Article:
Ethnic groups, geographical regions and MS
The purpose of this study was to determine the incidence of clinically isolated syndrome (CIS), a potential precursor of multiple sclerosis (MS), and whether it varies by race/ethnicity in a multi-ethnic, population-based cohort. We conducted a retrospective cohort study of over 9 million person-years of observation from the multi-ethnic, community-dwelling members of Kaiser Permanente Southern California Health Plan from January 1, 2008 to December 31, 2010.
Incidence of CIS and risk ratios comparing incidence rates between racial/ethnic groups were calculated using Poisson regression. We identified 468 newly diagnosed CIS cases that did not meet McDonald criteria for MS.
The average age at diagnosis was 39.0 years (range 2.7-85.8) and 68.8 % were women. The female preponderance was more pronounced among black (75.7 %) and Hispanics (70.5 %) than in white and Asian individuals with CIS (66.5 and 54.5 %, respectively; P = 0.14).
The most common presenting symptom in Hispanics was optic neuritis (P = 0.008), and in blacks, transverse myelitis (P = 0.07). Incidence of CIS was lower in Hispanics (3.8, 95 % CI 3.2-4.4, P < 0.0001) and Asians (2.4, 95 % CI 1.5-3.6, P < 0.0001) and similar in blacks (6.8, 95 % CI 5.3-8.5, P = 0.30) compared with whites (5.9, 95 % CI 5.1-6.7).
The incidence of CIS varies by race/ethnicity and sex in a similar pattern to MS. In addition, the clinical presentation of CIS varies by race/ethnicity. These findings strengthen the probability that the old belief that blacks have a decreased risk of MS is no longer true.
These findings highlight that studies that include minorities are likely to lead to important insights into the etiology and prognosis of CIS and MS.
Langer-Gould A, Brara SM, Beaber BE, Zhang JL.
Sources: J Neurol. 2014 Apr 29. [Epub ahead of print] & Pubmed PMID: 24777692 (02/05/14)
It's a disease that strikes down adults at their prime -- and it's found Ground Zero in Canada.
Multiple sclerosis afflicts Canadians at a rate that far outpaces any place else in the world, a new survey has found.
"It's really shocking … It is almost like a Canadian disease," said Karen Lee, of the Multiple Sclerosis Society of Canada.
Nearly 100,000 Canadians have the disease, a rate that's 28% higher than the country with the second-highest mark, Denmark, and nine times higher than the global average, according to the survey by the Multiple Sclerosis International Federation.
While Canadians are the most likely in the world to get the disease, they're waiting longer than most to get diagnosed, and no wonder -- Canada lags behind most developed countries when it comes to the number of neurologists and MRI machines.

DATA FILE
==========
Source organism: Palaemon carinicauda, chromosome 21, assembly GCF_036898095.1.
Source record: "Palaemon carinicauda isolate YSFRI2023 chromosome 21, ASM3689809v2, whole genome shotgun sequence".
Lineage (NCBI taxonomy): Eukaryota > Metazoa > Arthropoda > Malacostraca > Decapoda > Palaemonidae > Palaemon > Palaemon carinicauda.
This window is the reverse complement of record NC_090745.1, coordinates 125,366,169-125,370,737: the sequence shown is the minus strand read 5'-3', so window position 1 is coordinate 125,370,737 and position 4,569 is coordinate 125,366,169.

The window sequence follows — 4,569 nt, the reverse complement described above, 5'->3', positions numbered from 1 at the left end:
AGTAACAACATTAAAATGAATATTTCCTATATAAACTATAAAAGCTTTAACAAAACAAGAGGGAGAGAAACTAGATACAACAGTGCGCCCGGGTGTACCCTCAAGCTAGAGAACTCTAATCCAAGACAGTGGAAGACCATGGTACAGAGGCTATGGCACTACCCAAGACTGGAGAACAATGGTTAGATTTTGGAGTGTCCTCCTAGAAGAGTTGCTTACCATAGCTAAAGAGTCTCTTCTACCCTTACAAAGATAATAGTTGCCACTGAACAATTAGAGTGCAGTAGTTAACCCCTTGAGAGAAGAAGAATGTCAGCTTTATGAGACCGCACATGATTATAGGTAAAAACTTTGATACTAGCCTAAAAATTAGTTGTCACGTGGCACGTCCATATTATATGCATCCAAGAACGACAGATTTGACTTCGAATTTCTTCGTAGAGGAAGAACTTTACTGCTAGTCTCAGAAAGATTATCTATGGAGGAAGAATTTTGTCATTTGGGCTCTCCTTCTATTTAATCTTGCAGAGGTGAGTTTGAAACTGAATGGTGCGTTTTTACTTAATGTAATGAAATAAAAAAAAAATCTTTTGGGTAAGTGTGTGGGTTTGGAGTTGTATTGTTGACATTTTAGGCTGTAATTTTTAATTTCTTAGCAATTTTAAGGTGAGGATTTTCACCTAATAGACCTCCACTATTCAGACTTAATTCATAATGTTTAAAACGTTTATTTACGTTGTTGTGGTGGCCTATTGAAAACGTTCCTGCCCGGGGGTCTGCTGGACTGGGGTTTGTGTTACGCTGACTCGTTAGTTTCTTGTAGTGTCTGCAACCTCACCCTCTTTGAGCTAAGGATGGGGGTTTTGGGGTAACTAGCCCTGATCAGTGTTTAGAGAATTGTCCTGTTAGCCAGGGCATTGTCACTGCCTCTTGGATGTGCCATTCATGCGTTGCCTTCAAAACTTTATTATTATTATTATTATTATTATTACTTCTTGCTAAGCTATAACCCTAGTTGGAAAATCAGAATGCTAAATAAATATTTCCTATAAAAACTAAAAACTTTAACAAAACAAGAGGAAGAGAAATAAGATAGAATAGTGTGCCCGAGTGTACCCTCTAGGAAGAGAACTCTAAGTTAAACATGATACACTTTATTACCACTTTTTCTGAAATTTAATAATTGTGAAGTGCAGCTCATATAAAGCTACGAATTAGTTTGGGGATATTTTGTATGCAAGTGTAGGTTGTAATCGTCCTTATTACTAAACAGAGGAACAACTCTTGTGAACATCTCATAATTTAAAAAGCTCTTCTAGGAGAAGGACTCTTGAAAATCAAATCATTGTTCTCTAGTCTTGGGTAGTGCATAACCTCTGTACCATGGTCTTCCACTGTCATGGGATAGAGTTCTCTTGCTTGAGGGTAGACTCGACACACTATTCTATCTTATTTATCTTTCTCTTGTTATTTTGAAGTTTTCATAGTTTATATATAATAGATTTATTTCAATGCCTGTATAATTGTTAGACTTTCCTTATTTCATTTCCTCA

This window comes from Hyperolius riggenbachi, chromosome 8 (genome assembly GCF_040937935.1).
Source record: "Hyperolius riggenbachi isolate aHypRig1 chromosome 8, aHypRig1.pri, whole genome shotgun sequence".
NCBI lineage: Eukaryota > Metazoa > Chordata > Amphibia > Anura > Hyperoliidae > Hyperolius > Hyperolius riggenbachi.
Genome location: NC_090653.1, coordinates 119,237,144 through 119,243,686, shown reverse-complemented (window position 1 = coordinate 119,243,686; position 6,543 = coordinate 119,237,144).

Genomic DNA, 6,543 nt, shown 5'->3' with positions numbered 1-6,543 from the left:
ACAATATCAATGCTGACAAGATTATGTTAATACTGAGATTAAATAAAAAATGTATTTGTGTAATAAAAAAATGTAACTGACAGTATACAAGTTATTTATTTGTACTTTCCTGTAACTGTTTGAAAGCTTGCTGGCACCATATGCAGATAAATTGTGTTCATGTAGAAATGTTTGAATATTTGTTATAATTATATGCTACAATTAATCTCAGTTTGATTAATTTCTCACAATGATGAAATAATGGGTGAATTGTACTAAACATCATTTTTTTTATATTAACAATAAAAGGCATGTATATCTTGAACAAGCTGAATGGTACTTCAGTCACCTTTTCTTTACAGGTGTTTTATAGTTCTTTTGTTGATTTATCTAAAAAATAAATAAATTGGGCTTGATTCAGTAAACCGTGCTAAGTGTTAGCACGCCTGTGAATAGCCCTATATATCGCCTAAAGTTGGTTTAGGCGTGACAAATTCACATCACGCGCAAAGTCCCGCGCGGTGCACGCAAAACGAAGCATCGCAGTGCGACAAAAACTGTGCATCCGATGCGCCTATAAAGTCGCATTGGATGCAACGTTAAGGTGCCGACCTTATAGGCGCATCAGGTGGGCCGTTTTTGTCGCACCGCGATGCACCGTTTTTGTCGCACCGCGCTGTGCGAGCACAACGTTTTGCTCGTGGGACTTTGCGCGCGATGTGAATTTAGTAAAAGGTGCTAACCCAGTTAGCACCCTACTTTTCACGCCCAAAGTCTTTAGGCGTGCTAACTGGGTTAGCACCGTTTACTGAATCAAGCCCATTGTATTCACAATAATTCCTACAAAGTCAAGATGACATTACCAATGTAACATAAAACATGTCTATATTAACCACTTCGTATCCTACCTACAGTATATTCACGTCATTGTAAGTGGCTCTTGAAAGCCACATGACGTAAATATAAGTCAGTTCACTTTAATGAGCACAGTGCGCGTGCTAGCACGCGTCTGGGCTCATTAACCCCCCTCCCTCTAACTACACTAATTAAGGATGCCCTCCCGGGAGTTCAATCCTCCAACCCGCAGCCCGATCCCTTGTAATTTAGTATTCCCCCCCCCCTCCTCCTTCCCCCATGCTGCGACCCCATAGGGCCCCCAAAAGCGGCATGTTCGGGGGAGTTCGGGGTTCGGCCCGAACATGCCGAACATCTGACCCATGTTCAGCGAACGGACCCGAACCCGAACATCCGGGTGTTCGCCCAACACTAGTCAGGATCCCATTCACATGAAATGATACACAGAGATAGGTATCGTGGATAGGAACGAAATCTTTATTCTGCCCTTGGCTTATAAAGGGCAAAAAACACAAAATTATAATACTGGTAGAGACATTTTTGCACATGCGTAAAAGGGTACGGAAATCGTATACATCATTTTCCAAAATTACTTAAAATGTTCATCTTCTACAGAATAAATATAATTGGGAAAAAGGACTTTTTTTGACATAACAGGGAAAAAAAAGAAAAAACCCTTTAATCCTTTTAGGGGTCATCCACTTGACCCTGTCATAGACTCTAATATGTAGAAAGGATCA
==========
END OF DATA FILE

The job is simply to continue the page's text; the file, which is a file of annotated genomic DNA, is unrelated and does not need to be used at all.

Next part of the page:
There's no doubt speedy diagnosis and treatment play a big role in how many patients fare, said Lee, a neuroscientist who tracks research so the society can choose how to allocate the money it raises -- $12 million in 2013.
"The earlier the treatment, the better the prognosis, generally," she said.
In people with MS, their immune system attacks the sheath that insulates the body's central nervous system, causing damage that can leave victims unable to walk and suffering from physical and cognitive deficits.
Most MS sufferers can be treated with a range of medications that suppress the immune system, but doctors often have to try several to find which one works best for a patient.
When doctors quickly diagnose the disease and find the best treatment, patients fare better, experts say.
Just why Canadians are so afflicted has been the subject of debate and research has uncovered several theories. Among them: Canadians live so far from the equator, the sun is too low in the sky much of the year to cause our skin to make vitamin D; we may have earlier exposure to viruses that might play a role in triggering MS; Canadians may share a genetic predisposition to the disease; those who smoke appear at higher risk.
"We don't have an answer," said Dr. Christine Wolford, a professor of epidemiology and biostatistics at McGill University. She studied the prevalence of MS in the Americas in a study published last year in the journal Neuroepidemiology.
The search for answers has become more challenging because many factors are at play, both genetic and environmental, she said.
The Multiple Sclerosis International Federation first published a survey of MS rates in 2008 and Canada topped the list. Since then, the rate here has jumped another 18%.
Canadians shouldn't put too much stock in those exact numbers, since both here and across the globe, no one has done an adequate job precisely tracking MS, Wolford said.
But there's no doubt Canadians are more afflicted than others.
"Canada keeps coming up on top," she said.
THE MS TOP 10
(Disease prevalence per 100,000 population)